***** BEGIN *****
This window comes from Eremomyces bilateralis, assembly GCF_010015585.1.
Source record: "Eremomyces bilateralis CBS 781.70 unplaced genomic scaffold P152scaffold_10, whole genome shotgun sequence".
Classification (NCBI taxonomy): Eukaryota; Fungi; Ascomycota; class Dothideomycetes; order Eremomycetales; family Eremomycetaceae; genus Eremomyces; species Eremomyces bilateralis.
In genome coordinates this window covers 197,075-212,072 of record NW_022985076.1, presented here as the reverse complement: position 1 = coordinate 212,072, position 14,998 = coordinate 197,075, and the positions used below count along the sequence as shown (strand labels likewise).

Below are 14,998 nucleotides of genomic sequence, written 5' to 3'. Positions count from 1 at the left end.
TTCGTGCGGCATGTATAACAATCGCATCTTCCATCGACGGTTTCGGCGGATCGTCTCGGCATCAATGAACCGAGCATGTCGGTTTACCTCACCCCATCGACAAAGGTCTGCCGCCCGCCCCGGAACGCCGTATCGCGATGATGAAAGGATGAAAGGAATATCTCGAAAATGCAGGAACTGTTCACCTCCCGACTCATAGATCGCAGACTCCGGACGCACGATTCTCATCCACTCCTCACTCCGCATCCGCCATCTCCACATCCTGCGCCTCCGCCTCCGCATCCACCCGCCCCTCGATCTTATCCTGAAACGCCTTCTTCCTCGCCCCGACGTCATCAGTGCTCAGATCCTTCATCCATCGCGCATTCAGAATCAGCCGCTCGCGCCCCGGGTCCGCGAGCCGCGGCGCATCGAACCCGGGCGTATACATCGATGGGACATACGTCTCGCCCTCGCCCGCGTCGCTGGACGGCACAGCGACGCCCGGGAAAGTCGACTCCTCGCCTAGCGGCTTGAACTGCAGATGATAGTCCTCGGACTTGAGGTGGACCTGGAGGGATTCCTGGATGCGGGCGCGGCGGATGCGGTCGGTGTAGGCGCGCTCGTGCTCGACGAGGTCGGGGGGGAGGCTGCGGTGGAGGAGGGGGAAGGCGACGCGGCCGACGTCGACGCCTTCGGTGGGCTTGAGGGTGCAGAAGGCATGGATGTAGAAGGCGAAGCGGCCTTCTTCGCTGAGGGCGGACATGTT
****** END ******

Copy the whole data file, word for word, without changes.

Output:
This window comes from Eremomyces bilateralis, assembly GCF_010015585.1.
Source record: "Eremomyces bilateralis CBS 781.70 unplaced genomic scaffold P152scaffold_10, whole genome shotgun sequence".
Classification (NCBI taxonomy): Eukaryota; Fungi; Ascomycota; class Dothideomycetes; order Eremomycetales; family Eremomycetaceae; genus Eremomyces; species Eremomyces bilateralis.
In genome coordinates this window covers 197,075-212,072 of record NW_022985076.1, presented here as the reverse complement: position 1 = coordinate 212,072, position 14,998 = coordinate 197,075, and the positions used below count along the sequence as shown (strand labels likewise).

Below are 14,998 nucleotides of genomic sequence, written 5' to 3'. Positions count from 1 at the left end.
TTCGTGCGGCATGTATAACAATCGCATCTTCCATCGACGGTTTCGGCGGATCGTCTCGGCATCAATGAACCGAGCATGTCGGTTTACCTCACCCCATCGACAAAGGTCTGCCGCCCGCCCCGGAACGCCGTATCGCGATGATGAAAGGATGAAAGGAATATCTCGAAAATGCAGGAACTGTTCACCTCCCGACTCATAGATCGCAGACTCCGGACGCACGATTCTCATCCACTCCTCACTCCGCATCCGCCATCTCCACATCCTGCGCCTCCGCCTCCGCATCCACCCGCCCCTCGATCTTATCCTGAAACGCCTTCTTCCTCGCCCCGACGTCATCAGTGCTCAGATCCTTCATCCATCGCGCATTCAGAATCAGCCGCTCGCGCCCCGGGTCCGCGAGCCGCGGCGCATCGAACCCGGGCGTATACATCGATGGGACATACGTCTCGCCCTCGCCCGCGTCGCTGGACGGCACAGCGACGCCCGGGAAAGTCGACTCCTCGCCTAGCGGCTTGAACTGCAGATGATAGTCCTCGGACTTGAGGTGGACCTGGAGGGATTCCTGGATGCGGGCGCGGCGGATGCGGTCGGTGTAGGCGCGCTCGTGCTCGACGAGGTCGGGGGGGAGGCTGCGGTGGAGGAGGGGGAAGGCGACGCGGCCGACGTCGACGCCTTCGGTGGGCTTGAGGGTGCAGAAGGCATGGATGTAGAAGGCGAAGCGGCCTTCTTCGCTGAGGGCGGACATGTT